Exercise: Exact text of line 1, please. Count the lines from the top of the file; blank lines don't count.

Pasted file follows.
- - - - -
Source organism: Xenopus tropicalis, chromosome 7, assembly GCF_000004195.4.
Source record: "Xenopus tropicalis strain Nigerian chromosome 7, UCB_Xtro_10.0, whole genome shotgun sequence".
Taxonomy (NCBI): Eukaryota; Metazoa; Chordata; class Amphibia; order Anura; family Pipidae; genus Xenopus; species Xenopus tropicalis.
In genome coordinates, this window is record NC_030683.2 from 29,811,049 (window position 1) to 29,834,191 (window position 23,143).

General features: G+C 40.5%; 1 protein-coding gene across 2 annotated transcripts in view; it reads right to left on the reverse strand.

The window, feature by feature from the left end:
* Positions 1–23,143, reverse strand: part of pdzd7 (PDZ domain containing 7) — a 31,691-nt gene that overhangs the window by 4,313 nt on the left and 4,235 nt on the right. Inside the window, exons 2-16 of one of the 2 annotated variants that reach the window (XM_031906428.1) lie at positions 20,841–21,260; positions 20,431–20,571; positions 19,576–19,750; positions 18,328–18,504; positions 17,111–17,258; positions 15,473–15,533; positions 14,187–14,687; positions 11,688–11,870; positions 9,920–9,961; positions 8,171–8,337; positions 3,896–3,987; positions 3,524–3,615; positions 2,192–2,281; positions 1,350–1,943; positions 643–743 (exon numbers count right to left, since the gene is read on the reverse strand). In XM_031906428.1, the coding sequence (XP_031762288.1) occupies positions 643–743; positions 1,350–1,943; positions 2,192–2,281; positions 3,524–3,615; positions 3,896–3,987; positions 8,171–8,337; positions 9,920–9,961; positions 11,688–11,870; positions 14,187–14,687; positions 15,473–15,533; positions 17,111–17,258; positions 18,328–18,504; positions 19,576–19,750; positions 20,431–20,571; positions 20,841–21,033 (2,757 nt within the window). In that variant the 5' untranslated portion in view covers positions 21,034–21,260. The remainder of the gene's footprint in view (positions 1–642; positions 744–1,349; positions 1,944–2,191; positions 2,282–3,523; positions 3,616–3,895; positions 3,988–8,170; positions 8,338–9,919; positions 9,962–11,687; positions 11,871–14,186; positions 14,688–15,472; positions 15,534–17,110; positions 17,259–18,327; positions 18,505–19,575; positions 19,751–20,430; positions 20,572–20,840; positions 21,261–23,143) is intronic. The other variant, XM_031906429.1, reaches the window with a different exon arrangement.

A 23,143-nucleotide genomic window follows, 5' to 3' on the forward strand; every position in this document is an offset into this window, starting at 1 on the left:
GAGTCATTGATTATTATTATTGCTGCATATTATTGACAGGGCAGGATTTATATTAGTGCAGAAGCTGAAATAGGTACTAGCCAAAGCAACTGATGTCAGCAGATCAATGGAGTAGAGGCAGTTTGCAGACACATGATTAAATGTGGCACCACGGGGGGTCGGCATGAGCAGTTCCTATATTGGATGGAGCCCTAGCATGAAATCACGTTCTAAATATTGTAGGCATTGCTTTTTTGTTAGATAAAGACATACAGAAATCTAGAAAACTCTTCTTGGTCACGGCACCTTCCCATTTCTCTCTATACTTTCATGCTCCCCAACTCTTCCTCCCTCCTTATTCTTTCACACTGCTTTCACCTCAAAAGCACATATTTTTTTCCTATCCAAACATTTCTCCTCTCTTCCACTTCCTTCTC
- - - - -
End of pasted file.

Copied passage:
Source organism: Xenopus tropicalis, chromosome 7, assembly GCF_000004195.4.